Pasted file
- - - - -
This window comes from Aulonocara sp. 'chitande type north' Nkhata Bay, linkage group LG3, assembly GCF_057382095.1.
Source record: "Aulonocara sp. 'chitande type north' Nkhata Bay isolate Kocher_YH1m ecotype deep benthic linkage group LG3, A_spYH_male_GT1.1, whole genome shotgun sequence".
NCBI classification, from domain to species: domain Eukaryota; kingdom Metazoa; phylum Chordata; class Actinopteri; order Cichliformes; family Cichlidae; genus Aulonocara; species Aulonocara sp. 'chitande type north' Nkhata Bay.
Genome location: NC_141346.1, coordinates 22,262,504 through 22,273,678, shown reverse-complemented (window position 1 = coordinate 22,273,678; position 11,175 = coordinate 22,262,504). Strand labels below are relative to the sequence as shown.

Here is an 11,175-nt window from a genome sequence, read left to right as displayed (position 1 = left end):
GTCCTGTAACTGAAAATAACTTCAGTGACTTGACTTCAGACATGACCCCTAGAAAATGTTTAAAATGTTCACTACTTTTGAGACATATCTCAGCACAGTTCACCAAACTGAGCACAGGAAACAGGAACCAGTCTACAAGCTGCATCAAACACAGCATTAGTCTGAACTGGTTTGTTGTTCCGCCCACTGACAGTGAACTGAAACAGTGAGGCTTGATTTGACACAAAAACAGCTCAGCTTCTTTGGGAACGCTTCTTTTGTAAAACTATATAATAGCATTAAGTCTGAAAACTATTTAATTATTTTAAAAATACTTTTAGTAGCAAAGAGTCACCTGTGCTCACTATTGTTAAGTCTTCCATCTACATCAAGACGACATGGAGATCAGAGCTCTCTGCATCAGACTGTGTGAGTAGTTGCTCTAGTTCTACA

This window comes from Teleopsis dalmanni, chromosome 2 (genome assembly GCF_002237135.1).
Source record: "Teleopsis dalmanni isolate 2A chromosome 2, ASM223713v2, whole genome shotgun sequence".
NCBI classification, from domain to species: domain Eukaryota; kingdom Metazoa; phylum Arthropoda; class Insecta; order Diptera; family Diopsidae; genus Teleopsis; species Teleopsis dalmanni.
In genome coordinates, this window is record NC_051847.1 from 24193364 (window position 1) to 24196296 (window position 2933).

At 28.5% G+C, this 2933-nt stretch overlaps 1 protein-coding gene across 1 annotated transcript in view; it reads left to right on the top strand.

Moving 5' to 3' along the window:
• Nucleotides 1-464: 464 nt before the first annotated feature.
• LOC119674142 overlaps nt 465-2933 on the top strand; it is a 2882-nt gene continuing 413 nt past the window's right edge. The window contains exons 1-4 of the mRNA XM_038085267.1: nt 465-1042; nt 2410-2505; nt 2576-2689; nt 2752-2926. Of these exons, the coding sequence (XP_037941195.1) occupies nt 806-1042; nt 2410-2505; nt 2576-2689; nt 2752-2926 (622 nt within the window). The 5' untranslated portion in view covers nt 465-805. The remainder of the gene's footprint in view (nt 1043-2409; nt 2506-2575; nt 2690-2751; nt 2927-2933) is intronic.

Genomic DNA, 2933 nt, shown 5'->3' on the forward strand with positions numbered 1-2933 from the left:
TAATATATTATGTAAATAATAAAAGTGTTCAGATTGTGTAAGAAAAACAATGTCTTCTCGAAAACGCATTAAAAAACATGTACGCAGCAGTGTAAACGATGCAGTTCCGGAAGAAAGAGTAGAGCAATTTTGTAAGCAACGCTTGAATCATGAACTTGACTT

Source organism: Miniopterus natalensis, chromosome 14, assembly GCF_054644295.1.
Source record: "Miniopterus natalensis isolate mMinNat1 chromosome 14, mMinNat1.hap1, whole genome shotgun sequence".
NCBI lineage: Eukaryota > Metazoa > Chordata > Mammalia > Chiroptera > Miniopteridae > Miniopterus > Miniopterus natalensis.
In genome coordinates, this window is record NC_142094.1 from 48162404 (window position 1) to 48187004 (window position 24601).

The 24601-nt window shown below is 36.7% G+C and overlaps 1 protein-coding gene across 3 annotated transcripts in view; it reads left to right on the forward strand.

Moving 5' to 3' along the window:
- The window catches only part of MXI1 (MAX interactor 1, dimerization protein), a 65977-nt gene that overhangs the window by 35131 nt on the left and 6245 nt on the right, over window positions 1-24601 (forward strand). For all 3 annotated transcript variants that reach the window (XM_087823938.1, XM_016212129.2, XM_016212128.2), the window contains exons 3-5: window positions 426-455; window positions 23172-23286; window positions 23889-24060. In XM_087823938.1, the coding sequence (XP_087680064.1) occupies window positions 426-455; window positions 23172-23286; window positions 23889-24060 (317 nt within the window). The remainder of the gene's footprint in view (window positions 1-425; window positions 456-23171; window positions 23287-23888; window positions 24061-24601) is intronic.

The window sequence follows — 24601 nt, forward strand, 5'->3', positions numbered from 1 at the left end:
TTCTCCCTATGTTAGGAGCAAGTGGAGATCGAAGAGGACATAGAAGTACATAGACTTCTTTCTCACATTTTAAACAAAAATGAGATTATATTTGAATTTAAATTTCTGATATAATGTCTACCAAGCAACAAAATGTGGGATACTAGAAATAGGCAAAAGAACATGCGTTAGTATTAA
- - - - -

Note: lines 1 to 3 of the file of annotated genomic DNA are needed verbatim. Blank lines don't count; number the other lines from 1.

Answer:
This window comes from Aulonocara sp. 'chitande type north' Nkhata Bay, linkage group LG3, assembly GCF_057382095.1.
Source record: "Aulonocara sp. 'chitande type north' Nkhata Bay isolate Kocher_YH1m ecotype deep benthic linkage group LG3, A_spYH_male_GT1.1, whole genome shotgun sequence".
NCBI classification, from domain to species: domain Eukaryota; kingdom Metazoa; phylum Chordata; class Actinopteri; order Cichliformes; family Cichlidae; genus Aulonocara; species Aulonocara sp. 'chitande type north' Nkhata Bay.